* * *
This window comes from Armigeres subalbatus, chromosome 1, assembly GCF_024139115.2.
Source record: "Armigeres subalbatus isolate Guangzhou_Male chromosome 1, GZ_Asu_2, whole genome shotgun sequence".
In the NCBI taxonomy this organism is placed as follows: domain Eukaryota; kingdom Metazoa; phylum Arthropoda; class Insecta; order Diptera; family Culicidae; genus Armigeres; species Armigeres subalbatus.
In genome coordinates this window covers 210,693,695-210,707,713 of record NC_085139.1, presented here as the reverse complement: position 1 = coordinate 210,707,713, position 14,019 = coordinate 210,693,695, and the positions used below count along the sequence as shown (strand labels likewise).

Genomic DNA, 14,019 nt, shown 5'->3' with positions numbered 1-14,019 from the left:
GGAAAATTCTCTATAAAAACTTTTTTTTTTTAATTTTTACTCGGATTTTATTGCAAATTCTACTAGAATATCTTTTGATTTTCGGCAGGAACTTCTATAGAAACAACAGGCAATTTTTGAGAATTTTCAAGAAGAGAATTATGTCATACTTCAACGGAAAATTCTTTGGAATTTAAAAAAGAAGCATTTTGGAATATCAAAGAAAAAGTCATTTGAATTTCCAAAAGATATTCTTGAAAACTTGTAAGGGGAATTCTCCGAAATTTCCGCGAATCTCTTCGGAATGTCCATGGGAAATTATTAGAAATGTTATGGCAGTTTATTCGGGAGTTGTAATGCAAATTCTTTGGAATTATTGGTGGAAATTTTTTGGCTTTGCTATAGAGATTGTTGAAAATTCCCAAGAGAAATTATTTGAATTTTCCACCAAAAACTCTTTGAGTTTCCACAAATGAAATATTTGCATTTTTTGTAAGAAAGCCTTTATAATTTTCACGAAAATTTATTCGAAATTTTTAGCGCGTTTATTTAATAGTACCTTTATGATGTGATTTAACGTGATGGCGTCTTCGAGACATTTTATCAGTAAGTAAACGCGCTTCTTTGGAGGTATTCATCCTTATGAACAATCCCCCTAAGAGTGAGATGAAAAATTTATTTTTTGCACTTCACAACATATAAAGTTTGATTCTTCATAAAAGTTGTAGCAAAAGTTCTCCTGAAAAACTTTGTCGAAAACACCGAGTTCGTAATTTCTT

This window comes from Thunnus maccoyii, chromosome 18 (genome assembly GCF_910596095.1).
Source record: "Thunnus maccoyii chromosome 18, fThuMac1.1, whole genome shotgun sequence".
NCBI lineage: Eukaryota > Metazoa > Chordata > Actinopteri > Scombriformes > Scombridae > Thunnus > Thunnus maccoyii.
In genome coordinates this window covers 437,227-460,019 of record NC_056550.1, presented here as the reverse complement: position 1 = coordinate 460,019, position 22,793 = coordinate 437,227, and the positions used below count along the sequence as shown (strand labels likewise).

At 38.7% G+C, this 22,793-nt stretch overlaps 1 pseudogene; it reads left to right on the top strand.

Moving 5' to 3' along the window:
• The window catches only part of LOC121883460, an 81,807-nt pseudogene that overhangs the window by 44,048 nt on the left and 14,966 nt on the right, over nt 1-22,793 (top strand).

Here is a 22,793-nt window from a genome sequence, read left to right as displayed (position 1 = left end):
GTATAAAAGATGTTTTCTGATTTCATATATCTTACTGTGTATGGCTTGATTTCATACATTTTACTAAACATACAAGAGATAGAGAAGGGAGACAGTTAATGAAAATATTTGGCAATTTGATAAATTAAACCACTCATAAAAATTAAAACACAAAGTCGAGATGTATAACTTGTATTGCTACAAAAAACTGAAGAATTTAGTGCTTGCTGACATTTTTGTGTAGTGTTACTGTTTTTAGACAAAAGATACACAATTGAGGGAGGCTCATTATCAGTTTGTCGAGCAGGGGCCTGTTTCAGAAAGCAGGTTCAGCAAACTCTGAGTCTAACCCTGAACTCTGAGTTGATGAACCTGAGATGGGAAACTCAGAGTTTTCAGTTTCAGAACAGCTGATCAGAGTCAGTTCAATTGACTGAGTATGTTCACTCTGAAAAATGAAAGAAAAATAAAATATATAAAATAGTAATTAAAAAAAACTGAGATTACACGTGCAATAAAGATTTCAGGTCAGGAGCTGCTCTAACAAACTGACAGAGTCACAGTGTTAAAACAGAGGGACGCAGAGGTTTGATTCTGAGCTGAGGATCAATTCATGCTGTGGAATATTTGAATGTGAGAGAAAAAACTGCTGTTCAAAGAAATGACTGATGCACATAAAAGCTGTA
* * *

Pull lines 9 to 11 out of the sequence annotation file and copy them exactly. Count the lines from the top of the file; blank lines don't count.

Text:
NCBI lineage: Eukaryota > Metazoa > Chordata > Actinopteri > Scombriformes > Scombridae > Thunnus > Thunnus maccoyii.
In genome coordinates this window covers 437,227-460,019 of record NC_056550.1, presented here as the reverse complement: position 1 = coordinate 460,019, position 22,793 = coordinate 437,227, and the positions used below count along the sequence as shown (strand labels likewise).

At 38.7% G+C, this 22,793-nt stretch overlaps 1 pseudogene; it reads left to right on the top strand.